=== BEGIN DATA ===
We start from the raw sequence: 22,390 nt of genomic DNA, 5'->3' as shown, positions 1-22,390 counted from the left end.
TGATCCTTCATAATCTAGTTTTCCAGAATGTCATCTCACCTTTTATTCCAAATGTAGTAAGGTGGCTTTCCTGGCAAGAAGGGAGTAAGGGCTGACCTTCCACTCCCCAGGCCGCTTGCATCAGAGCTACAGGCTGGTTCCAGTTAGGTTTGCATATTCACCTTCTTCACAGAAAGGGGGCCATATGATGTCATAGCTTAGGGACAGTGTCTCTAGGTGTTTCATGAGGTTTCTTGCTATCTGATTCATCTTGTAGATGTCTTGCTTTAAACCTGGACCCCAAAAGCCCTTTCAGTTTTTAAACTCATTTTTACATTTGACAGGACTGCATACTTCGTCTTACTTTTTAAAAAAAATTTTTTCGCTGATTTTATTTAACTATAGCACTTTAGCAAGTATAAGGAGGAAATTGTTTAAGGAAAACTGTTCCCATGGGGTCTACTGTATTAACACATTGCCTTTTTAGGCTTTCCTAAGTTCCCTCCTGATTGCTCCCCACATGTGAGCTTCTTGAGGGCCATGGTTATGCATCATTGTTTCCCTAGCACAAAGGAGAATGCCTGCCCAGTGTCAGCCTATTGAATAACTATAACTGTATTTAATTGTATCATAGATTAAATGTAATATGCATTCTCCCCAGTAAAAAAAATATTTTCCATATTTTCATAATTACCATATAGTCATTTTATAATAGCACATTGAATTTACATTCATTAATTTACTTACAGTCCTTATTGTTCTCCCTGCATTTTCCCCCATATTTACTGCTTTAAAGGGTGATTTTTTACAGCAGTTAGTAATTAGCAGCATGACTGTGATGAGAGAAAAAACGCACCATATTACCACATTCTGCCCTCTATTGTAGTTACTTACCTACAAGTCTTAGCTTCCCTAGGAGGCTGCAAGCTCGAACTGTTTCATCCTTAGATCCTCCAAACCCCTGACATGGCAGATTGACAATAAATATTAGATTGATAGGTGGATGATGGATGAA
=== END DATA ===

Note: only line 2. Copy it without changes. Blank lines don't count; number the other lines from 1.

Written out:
TGATCCTTCATAATCTAGTTTTCCAGAATGTCATCTCACCTTTTATTCCAAATGTAGTAAGGTGGCTTTCCTGGCAAGAAGGGAGTAAGGGCTGACCTTCCACTCCCCAGGCCGCTTGCATCAGAGCTACAGGCTGGTTCCAGTTAGGTTTGCATATTCACCTTCTTCACAGAAAGGGGGCCATATGATGTCATAGCTTAGGGACAGTGTCTCTAGGTGTTTCATGAGGTTTCTTGCTATCTGATTCATCTTGTAGATGTCTTGCTTTAAACCTGGACCCCAAAAGCCCTTTCAGTTTTTAAACTCATTTTTACATTTGACAGGACTGCATACTTCGTCTTACTTTTTAAAAAAAATTTTTTCGCTGATTTTATTTAACTATAGCACTTTAGCAAGTATAAGGAGGAAATTGTTTAAGGAAAACTGTTCCCATGGGGTCTACTGTATTAACACATTGCCTTTTTAGGCTTTCCTAAGTTCCCTCCTGATTGCTCCCCACATGTGAGCTTCTTGAGGGCCATGGTTATGCATCATTGTTTCCCTAGCACAAAGGAGAATGCCTGCCCAGTGTCAGCCTATTGAATAACTATAACTGTATTTAATTGTATCATAGATTAAATGTAATATGCATTCTCCCCAGTAAAAAAAATATTTTCCATATTTTCATAATTACCATATAGTCATTTTATAATAGCACATTGAATTTACATTCATTAATTTACTTACAGTCCTTATTGTTCTCCCTGCATTTTCCCCCATATTTACTGCTTTAAAGGGTGATTTTTTACAGCAGTTAGTAATTAGCAGCATGACTGTGATGAGAGAAAAAACGCACCATATTACCACATTCTGCCCTCTATTGTAGTTACTTACCTACAAGTCTTAGCTTCCCTAGGAGGCTGCAAGCTCGAACTGTTTCATCCTTAGATCCTCCAAACCCCTGACATGGCAGATTGACAATAAATATTAGATTGATAGGTGGATGATGGATGAA